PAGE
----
When psychological issues arise or abound, the person who should recognize these factors is the authorized treating physician. That would be someone at the occupational health center you use, the treating surgeon, neurologist or other specialist. He is in the best position to note that the patient’s complaints do not “match up” with known physical problems.
He is the first to see that the patient either has excessive or illogical symptoms. Before he continues treating this patient or referring the patient to a pain center, he would record his concerns and recommend psychological consult.
But most often, he will not. Why?
Well, he is aware that the insurer may authorize repeated MRI, CT-scan, myelogram etc before authorizing a single psychological consult. The patient and his attorney feel the same way.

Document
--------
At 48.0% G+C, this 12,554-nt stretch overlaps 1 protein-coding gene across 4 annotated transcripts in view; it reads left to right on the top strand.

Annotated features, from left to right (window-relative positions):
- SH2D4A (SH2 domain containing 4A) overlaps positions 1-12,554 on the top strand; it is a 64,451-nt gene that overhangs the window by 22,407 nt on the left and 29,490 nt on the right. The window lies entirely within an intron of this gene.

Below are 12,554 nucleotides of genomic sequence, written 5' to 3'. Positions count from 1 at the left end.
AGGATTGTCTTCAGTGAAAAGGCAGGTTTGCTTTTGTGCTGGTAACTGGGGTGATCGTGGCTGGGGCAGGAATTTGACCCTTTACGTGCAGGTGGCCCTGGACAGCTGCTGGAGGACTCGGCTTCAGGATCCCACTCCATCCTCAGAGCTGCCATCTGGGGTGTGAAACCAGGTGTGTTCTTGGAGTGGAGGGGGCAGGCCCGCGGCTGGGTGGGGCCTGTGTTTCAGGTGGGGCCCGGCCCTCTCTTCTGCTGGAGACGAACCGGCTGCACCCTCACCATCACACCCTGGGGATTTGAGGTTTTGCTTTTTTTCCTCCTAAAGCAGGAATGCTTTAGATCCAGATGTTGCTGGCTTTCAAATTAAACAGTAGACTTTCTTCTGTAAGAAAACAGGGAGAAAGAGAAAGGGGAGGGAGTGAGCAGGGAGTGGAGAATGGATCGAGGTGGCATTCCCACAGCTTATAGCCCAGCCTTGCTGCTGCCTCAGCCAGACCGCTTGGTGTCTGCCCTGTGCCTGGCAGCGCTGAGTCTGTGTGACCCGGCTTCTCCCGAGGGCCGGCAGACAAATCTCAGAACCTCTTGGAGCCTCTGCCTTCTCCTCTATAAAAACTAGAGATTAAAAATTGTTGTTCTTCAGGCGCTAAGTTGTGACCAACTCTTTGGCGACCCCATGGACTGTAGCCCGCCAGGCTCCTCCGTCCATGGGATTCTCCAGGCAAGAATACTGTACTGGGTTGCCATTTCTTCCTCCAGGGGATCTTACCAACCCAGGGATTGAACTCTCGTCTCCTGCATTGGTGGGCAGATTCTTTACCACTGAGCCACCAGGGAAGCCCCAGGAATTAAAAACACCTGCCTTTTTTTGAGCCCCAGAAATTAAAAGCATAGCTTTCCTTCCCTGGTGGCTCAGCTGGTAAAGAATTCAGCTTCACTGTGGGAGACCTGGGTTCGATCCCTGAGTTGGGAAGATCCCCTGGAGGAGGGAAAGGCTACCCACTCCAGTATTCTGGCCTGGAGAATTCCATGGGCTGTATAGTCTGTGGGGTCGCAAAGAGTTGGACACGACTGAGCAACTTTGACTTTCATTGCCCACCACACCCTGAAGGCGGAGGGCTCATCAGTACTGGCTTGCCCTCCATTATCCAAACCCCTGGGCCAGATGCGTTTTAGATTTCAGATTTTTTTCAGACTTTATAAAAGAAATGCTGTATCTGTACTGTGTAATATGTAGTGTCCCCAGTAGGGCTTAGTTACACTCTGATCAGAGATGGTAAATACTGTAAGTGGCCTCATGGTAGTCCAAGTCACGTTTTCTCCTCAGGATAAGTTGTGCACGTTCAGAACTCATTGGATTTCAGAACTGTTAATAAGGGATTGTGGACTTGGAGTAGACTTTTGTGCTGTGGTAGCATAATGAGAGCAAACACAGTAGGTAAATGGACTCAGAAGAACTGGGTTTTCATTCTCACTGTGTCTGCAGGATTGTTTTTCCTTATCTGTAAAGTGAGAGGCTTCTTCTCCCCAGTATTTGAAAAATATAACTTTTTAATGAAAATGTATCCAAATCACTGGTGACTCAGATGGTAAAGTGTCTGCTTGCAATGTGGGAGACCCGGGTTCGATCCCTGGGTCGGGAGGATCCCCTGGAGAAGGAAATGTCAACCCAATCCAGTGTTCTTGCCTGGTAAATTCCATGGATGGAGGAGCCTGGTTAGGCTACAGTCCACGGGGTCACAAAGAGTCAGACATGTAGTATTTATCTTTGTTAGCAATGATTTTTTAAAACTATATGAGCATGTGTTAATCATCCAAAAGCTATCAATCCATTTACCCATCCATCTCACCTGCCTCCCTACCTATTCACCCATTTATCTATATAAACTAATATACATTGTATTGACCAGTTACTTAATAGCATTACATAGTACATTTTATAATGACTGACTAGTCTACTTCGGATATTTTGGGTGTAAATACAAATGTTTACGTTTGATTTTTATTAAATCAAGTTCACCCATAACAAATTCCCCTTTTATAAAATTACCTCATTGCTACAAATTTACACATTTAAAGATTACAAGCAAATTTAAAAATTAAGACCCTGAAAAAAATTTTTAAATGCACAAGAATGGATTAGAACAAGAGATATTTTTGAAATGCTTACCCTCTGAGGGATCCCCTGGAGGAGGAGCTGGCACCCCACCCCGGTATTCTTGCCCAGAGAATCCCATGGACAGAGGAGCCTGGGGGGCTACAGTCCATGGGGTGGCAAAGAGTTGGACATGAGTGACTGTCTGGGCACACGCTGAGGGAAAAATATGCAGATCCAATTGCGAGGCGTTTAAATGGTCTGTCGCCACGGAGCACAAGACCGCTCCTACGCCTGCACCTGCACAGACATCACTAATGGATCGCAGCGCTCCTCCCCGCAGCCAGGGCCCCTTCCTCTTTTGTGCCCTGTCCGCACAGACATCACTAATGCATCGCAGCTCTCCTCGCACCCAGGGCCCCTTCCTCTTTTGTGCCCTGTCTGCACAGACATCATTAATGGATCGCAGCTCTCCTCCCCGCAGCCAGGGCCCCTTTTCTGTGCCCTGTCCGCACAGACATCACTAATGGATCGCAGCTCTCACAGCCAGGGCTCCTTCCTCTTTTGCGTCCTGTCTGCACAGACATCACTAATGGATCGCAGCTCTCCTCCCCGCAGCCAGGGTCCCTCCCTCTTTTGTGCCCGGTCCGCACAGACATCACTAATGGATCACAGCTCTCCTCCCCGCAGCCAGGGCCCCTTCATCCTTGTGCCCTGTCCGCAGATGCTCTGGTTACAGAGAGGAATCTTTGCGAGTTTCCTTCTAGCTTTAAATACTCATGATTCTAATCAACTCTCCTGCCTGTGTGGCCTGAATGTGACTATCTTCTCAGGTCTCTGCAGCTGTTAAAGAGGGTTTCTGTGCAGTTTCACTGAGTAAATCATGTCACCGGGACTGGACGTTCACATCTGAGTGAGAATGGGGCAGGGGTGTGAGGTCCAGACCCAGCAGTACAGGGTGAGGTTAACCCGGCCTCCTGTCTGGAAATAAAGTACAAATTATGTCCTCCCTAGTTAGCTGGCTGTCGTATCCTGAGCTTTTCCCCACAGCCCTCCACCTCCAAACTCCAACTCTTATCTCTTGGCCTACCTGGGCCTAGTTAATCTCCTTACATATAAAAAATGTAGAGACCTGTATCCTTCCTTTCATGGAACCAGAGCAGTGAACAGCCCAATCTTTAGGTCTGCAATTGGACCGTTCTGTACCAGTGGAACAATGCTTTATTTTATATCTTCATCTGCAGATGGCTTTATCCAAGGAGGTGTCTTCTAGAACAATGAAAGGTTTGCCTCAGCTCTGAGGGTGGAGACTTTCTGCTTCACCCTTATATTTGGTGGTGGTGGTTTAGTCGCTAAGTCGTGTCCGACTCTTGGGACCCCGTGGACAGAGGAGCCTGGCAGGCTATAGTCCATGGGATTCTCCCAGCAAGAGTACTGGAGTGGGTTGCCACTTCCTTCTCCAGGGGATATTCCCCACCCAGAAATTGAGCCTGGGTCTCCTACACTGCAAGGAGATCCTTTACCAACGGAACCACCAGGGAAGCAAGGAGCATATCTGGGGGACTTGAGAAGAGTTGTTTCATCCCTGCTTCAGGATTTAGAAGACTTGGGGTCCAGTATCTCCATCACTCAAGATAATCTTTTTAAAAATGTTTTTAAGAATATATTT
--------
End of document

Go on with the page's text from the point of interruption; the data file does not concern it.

So while the primary physician has strong doubts about the symptoms, everyone continues as though the symptoms make perfect sense and that pursuing the same line of thinking will eventually result in a different conclusion.
It is all very irrational and wasteful of time and resources.
When you see a case, review a chart or receive billing for a patient who should have long ago recovered, you must contact the primary provider, suggest that perhaps “something else is going on, and should we not be investigating that.”
Your plumber is unlikely to mention that he suspects you also have an electrical problem…unless he is standing in a puddle holding a live wire.